Talking entrepreneurship… with Alec Dobbie

Often, stories about entrepreneurship focus on extreme examples of companies going from nothing to stratospheric overnight.

The startup bubble makes it easy to envision the classic Silicon Valley path which sees millions in investment in your idea on day one and no looking back, but the growth journey for many companies is about being realistic as you strive for success, overcoming challenges and getting back up when you take a knock.

At FanFinders, we began life with starting capital of £1500 and now have over 4 million parents signed up on our self-coded data platform, employ 28 people and operate in two continents.

In the first of our series delving into the realities and motivations behind entrepreneurship, we put a few questions to our CEO and Co-Founder Alec Dobbie:

What was your first business idea and what did you do with it?

I sold toy matchbox cars. I collected them from car boot sales and put them up on top of a stone wall outside of my parents’ house and tried to sell them to anyone who wandered down our cul-de-sac. I guess you’d call it a ‘pop-up’ shop now. As you can imagine, it doesn’t get too busy down a cul-de-sac in Lancashire, so I think what ‘demand’ did appear may have been created by my parents ringing people up.

What were the personal ambitions behind launching FanFinders?

Beyond the quest to reduce data list-selling, spamming and to put the power of controlling where their information goes in the hands of mums, I was motivated to build a working environment that was actually nice. Enjoyable and fun, but productive. Which is an atmosphere that suits me too.

When did you begin mapping out the business?

Day one. You obviously have to test out things, but you already have it in your mind where you want to be after a year or two. That said, your idea of where you’re going to be a in a year isn’t realistic, because you will hit a few bumps in the road. You may think the path of gold is in one direction, but when a business is young, it gives you an opportunity to pivot and try a new, better idea. There’s no point in writing huge 5-year business plans, especially in digital, because you don’t always know what the future holds and what you might discover along the way.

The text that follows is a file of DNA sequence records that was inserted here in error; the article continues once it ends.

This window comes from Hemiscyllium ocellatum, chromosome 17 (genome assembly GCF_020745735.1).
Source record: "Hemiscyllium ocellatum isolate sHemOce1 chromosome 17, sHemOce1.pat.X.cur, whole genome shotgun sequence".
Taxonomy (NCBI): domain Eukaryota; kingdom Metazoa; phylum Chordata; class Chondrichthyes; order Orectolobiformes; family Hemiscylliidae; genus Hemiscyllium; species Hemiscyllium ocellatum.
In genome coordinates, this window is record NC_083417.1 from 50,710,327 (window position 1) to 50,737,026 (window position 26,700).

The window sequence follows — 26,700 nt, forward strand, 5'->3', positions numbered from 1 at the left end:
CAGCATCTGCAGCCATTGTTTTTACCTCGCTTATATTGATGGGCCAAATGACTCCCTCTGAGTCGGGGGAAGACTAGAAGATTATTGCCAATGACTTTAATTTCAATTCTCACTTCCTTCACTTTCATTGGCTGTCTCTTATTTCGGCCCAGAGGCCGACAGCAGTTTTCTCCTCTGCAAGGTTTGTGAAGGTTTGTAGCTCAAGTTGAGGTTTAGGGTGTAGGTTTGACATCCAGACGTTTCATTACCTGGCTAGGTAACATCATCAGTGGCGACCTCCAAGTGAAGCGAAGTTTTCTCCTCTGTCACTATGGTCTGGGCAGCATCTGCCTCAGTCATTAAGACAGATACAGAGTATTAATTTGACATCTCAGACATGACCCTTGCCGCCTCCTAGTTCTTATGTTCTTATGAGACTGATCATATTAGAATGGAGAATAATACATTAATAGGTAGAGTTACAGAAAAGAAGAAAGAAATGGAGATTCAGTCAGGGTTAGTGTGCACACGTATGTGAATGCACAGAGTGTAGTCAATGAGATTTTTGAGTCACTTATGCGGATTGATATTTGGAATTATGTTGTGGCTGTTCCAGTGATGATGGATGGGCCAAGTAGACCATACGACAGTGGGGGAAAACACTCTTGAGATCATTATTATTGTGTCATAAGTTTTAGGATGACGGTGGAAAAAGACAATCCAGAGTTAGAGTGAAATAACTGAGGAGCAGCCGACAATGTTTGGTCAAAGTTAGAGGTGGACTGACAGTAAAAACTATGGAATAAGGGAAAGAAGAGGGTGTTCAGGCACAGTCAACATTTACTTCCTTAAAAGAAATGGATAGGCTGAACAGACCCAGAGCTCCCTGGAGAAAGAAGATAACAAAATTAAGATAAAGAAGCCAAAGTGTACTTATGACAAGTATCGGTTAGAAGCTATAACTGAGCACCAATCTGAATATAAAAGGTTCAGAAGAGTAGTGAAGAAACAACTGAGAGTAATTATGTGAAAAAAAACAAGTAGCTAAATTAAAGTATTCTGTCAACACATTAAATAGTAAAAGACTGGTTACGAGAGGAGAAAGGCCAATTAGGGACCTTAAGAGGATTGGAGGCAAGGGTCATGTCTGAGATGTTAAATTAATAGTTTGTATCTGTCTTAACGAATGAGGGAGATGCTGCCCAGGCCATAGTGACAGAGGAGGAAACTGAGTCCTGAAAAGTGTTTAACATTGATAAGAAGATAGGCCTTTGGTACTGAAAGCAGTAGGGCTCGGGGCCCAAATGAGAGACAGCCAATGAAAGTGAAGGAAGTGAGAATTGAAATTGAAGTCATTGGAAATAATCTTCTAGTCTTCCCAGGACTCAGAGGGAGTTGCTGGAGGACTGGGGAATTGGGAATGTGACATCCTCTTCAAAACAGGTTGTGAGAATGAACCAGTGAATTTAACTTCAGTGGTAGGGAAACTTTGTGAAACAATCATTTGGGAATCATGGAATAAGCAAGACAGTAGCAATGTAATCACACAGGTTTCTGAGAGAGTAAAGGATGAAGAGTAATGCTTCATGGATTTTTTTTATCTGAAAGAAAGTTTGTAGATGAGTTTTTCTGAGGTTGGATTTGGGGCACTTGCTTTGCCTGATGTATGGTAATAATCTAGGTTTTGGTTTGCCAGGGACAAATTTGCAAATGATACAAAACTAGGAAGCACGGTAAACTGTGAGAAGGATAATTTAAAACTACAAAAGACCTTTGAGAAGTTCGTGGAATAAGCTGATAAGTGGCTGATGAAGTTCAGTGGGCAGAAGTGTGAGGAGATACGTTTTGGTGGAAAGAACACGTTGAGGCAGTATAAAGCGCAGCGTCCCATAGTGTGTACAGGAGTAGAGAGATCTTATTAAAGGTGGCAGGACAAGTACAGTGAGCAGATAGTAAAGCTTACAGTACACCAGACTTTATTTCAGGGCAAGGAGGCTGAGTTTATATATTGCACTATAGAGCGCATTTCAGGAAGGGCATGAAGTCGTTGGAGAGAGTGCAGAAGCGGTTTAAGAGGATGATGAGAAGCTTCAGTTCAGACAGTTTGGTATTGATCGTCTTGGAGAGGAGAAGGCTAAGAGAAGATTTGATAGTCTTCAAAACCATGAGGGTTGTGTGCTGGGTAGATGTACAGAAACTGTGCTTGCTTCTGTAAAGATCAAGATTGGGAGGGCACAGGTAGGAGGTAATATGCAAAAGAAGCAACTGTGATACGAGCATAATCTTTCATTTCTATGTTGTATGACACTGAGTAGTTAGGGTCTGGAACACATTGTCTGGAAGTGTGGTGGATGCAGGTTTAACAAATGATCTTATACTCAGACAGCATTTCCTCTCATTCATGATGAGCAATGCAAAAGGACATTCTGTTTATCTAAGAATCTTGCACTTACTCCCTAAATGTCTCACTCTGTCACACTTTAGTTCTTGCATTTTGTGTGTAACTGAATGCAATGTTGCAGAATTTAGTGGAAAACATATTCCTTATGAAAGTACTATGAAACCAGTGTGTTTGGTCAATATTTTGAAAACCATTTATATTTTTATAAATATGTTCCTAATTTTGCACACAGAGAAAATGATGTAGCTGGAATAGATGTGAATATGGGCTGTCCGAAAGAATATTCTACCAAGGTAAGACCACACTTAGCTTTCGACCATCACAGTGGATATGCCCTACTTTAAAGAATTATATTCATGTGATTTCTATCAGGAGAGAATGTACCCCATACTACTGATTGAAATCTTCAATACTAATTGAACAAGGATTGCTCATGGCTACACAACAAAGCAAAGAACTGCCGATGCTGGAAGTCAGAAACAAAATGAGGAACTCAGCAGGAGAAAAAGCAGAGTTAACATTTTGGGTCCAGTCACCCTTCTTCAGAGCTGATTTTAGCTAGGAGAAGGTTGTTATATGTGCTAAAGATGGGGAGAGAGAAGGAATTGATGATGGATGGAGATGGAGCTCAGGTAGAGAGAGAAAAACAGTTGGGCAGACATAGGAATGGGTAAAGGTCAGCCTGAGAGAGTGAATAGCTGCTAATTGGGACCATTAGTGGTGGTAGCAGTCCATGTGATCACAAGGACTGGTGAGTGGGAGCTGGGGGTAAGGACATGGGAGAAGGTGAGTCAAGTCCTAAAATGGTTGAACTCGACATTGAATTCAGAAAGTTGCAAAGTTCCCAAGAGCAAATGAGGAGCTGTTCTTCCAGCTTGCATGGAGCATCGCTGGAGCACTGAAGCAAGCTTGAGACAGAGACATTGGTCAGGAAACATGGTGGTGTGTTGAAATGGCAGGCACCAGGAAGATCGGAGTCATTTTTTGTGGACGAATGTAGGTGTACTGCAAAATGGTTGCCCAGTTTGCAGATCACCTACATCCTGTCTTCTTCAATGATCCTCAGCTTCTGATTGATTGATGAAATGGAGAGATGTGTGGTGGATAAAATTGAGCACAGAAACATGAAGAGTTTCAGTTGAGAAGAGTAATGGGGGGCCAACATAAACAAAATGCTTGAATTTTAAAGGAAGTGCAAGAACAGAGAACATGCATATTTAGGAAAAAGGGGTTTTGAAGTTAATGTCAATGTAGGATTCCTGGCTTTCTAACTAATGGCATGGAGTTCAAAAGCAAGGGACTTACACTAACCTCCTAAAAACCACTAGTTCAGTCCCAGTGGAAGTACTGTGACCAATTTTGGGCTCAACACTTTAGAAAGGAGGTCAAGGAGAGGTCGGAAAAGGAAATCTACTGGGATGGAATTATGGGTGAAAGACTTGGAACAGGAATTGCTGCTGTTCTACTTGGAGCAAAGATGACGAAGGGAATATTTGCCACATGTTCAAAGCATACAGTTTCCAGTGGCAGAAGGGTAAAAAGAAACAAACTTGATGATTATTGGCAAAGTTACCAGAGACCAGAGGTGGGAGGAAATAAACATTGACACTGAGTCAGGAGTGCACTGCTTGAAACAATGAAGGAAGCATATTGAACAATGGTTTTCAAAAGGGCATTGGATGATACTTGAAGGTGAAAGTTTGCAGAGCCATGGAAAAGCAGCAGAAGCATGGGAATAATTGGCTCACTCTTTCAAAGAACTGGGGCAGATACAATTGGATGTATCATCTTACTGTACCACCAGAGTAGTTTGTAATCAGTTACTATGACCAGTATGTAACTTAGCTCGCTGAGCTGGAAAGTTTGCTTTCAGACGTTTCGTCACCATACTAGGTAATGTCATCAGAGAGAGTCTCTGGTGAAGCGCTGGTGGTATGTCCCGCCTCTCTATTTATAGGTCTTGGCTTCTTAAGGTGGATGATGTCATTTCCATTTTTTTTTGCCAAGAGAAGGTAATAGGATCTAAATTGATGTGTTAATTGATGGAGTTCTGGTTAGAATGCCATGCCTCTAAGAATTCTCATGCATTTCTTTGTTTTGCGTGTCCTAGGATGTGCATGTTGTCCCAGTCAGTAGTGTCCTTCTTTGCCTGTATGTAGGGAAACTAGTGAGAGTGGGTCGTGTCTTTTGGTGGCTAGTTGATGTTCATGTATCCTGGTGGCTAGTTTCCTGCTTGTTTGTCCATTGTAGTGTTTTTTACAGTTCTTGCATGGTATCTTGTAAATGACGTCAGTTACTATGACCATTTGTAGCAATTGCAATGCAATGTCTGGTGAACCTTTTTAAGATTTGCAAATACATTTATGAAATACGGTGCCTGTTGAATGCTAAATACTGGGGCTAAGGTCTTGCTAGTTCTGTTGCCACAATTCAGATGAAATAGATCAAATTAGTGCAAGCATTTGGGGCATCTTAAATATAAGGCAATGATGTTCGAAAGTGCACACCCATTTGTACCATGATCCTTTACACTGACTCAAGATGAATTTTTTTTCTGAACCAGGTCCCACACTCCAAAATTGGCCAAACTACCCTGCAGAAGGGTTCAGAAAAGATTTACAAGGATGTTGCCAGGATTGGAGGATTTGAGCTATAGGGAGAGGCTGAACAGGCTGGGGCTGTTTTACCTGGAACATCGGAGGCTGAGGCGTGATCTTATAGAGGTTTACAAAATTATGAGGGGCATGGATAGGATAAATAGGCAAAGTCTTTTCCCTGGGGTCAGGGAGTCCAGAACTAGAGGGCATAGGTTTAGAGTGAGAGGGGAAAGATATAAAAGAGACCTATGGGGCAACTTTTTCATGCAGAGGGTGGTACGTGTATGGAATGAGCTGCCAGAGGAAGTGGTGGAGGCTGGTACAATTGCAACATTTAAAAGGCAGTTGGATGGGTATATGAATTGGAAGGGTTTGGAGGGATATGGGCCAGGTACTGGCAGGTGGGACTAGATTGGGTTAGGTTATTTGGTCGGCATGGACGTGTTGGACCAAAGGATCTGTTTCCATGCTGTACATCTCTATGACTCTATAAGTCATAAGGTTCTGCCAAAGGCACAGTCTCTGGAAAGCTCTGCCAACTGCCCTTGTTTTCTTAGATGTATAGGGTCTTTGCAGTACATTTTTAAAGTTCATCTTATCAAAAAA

The most exciting minute of your entrepreneurial journey so far?

Your Baby Club reaching 1 million sign-ups. It’s significant when you’re in a country of over 65 million and you get over 1%.

What’s the secret to day-to-day productivity?

Learn to really use your time. Outside of the 9-5, it’s about those extra moments when you get up early, check emails and respond to problems quickly. It’s doing stuff in a timely manner, so you never end up with a pile of tasks and not enough time to complete them all.

What’s the most inspirational entrepreneurial book you’ve read?

Rework by Jason Fried and David Heinemeier Hansson. There is a lot in there about losing your ego and concentrating on the important things, not just ‘you’.

Do you think people are ‘born entrepreneurs’ or made?

People are made into entrepreneurs by their experiences. In theory, anyone can do this. You are more likely to succeed if you can learn from failure. If you’re not put off by setbacks and can accept the things you’re doing might not work or that it may be a while before something sticks. It’s often a fear of failure that stops people doing it.

How hard is running a business?

It’s really gratifying and good, but it is hard too. Especially when you take that step beyond the initial group you started the business with and employ people. Suddenly, you’re aware that you have someone else’s mortgage, rent or kid’s dinners relying on the business. Being responsible for other people’s wellbeing can be mentally draining if you don’t manage it correctly.

Do you think being an entrepreneur has made you a better person?

It makes you tougher and more resilient as a person, yet also more caring. It’s a bit like parenting: you love your kids forever but you still occasionally have to make them do things they see as incorrect, like eating broccoli or doing their homework. In a business, you have to be able to have tough conversations with people if it’s not working but at the same time, you have to care about those that are working for you.

Read more from the ‘Talking Entrepreneurship’ series by checking out our chats with Neil Stephenson and Adam Gillett.